A former member of Vancouver's Kootenay School of Writing, Lary Bremner was an early editor of the late 1980s and early 90s Tsunami Editions, and now lives in Japan. He has published a number of titles under the name Lary Timewell, including two new chapbooks from Obvious Epiphanies.
1 – When did Obvious Epiphanies first start? How have your original goals as a publisher shifted since you started, if at all? And what have you learned through the process?
Just started some months ago. I was making a handmade book for photographer friend Lorraine Gilbert & remembered how much I liked the process. Around the same time, I discovered that American poets Norma Cole, Ted Greenwald, and others were using online services to publish chapbooks. I got the bug again.
2 – What first brought you to publishing?
Peter Culley, Gerald Creede, & Arni Runar Haraldsson & I met in the 80's to talk about writing. We never talked about writing, but Tsunami Editons, Vancouver, got started.
3 – What do you consider the role and responsibilities, if any, of small publishing?
To represent those who, for whatever reason, aren't in 'big' publishing.
4 – What do you see your press doing that no one else is?
Publishing Canadians & Americans, but doing it from Japan?
5 – What do you see as the most effective way to get new books out into the world?
Online, the web, online publishing, e-books, pdfs, blogs.
6 – How involved an editor are you? Do you dig deep into line edits, or do you prefer more of a light touch?
I trust the writer to know what s/he wants, means, intends. I get more hands-on with design.
7 – How do your books get distributed? What are your usual print runs?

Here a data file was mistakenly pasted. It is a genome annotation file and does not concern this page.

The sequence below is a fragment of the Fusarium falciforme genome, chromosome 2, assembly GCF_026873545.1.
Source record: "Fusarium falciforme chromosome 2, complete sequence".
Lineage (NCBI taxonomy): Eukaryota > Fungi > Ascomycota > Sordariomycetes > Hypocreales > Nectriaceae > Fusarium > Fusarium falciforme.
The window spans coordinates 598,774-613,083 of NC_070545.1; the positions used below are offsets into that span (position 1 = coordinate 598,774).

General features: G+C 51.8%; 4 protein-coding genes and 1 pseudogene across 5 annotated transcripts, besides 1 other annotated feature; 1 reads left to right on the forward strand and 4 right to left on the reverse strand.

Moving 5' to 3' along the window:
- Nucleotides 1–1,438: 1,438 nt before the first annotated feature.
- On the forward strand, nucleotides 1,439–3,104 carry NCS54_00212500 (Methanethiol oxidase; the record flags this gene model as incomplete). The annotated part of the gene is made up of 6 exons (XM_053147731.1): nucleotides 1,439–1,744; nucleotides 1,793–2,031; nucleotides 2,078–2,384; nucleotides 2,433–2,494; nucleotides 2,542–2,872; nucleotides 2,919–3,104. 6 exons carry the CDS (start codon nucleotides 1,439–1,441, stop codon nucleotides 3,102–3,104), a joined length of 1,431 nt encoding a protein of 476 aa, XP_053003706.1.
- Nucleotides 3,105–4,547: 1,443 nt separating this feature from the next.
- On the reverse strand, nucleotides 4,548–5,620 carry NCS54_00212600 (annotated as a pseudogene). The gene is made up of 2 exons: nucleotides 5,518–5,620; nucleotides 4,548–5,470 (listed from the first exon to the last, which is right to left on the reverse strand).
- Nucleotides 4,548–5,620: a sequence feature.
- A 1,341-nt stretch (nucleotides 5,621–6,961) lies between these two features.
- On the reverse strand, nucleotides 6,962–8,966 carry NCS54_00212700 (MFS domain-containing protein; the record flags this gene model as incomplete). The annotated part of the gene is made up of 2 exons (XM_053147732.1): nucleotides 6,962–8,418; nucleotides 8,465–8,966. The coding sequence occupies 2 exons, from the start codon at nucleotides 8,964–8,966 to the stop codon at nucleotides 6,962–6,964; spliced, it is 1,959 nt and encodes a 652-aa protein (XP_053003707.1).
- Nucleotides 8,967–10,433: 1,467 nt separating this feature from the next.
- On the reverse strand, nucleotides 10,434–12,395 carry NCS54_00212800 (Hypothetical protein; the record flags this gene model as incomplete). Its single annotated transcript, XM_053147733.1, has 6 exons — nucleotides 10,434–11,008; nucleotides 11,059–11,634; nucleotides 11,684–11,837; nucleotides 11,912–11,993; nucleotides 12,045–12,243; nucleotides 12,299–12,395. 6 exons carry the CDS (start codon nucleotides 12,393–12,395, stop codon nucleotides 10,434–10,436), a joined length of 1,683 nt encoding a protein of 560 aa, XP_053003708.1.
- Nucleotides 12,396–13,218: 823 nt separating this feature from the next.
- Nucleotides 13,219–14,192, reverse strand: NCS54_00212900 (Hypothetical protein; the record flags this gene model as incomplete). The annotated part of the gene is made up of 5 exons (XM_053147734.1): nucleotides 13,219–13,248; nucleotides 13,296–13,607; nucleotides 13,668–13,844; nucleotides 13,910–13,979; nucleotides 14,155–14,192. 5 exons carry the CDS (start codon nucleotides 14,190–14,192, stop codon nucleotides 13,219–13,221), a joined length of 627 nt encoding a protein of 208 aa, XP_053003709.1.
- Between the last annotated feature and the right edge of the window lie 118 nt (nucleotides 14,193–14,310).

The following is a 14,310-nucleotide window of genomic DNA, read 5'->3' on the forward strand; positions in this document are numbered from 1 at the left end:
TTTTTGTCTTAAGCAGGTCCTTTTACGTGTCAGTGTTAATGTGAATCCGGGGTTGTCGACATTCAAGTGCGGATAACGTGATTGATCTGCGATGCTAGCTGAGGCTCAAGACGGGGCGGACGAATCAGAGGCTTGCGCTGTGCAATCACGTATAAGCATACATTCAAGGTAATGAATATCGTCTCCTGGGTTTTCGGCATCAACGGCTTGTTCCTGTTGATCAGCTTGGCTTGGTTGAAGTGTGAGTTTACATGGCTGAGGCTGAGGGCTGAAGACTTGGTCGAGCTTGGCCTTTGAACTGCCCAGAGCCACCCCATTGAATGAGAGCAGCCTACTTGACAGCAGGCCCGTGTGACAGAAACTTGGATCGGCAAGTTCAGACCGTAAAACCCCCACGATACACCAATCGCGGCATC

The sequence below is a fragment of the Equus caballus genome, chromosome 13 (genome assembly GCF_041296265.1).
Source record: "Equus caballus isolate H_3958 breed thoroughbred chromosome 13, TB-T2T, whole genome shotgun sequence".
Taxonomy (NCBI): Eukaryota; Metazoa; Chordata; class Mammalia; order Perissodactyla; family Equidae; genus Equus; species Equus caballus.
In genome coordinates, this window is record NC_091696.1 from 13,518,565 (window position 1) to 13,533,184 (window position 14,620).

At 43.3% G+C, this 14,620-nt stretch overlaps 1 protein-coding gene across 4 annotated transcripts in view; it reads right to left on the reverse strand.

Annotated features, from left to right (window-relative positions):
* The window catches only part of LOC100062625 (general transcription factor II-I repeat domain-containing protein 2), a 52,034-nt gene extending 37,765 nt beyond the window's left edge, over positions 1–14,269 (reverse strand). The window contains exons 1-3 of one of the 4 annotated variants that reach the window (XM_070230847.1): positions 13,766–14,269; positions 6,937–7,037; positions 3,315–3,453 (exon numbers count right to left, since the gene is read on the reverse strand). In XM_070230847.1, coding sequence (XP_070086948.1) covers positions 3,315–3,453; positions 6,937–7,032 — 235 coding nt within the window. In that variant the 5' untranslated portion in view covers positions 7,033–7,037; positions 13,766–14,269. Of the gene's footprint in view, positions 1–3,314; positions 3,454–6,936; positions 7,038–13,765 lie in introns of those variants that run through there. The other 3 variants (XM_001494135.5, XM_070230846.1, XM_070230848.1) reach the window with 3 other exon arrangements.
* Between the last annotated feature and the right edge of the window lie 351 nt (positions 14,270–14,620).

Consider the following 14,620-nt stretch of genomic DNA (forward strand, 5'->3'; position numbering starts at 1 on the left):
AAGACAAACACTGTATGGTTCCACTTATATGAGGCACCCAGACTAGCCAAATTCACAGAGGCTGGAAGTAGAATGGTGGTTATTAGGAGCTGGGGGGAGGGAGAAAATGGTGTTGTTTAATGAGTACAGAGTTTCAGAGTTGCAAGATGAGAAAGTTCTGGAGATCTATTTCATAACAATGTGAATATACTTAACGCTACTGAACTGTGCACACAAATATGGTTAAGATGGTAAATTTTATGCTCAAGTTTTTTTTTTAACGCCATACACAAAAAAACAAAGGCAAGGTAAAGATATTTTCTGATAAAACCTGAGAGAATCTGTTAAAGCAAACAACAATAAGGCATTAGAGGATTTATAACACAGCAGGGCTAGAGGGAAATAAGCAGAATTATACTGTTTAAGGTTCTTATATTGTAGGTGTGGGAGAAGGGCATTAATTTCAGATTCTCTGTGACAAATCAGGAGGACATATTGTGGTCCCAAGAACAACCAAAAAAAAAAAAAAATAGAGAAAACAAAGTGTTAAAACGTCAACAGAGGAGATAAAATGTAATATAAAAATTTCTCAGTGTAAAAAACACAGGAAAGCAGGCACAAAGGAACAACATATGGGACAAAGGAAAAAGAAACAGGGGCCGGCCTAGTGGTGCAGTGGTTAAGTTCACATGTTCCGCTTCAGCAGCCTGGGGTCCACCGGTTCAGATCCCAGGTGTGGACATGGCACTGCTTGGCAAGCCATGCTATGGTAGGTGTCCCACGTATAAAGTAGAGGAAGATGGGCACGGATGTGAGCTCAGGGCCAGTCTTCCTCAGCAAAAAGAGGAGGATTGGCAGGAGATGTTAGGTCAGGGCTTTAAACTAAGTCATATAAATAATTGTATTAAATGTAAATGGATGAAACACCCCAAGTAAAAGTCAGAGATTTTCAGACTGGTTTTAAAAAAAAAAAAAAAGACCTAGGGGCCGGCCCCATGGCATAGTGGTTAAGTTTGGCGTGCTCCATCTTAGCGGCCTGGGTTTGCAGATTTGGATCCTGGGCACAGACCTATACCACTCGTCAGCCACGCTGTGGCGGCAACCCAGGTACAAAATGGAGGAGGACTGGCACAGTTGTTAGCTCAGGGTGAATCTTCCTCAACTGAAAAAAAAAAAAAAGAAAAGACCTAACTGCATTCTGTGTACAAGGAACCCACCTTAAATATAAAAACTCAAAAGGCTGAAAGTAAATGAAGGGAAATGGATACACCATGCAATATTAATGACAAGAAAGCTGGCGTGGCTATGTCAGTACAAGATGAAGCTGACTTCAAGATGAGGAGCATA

Lulu.com advertises. rob mclennan promotes. Printed on demand.
8 – How many other people are involved with editing or production? Do you work with other editors, and if so, how effective do you find it? What are the benefits, drawbacks?
O Solo mio, my own worst enemy.
9 – How has being an editor/publisher changed the way you think about your own writing?
Reminds me I should get back to it.
10 – How do you approach the idea of publishing your own writing? Some, such as Gary Geddes when he still ran Cormorant, refused such, yet various Coach House Press’ editors had titles during their tenures as editors for the press, including Victor Coleman and bpNichol. What do you think of the arguments for or against, or do you see the whole question as irrelevant?
Question irrelevant; aversions personal. Me, I'd much rather have someone else publish my work, but in the internet age it really does not actually matter.
11 – How do you see obvious epiphanies evolving?
Primarily, as an outlet for young &/or unpublished poets. Then I'd like to create a parallel press, as wide as possible, graphic books, novels, kids books, Japanese books, photography books.
12 – What, as a publisher, are you most proud of accomplishing? What do you think people have overlooked about your publications? What is your biggest frustration?
Just started. Proud to have overcome the software.
13 – Who were your early publishing models when starting out?
Our old Tsunamis. The Tuumba series.
14 – How does Obvious Epiphanies work to engage with your immediate literary community, and community at large? What journals or presses do you see Obvious Epiphanies in dialogue with? How important do you see those dialogues, those conversations?
Question too grand for me, but the poetry community is international, in any case. The web certainly is.
15 – Do you hold regular or occasional readings or launches? How important do you see public readings and other events?
Readings are the best way to create a local community. I live in Japan... come over & read your book at the local issakaya.
16 – How do you utilize the internet, if at all, to further your goals?
100 per cent.
17 – Do you take submissions? If so, what aren’t you looking for?
For the moment I will seek out certain writers on my inclination & the advice of friends, but anticipate taking submissions in 2011.
18 – Tell me about three of your most recent titles, and why they’re special.
rob mclennan's 52 flowers (or, a perth ledge) & two small chapbooks of my own, because that's the entire output so far!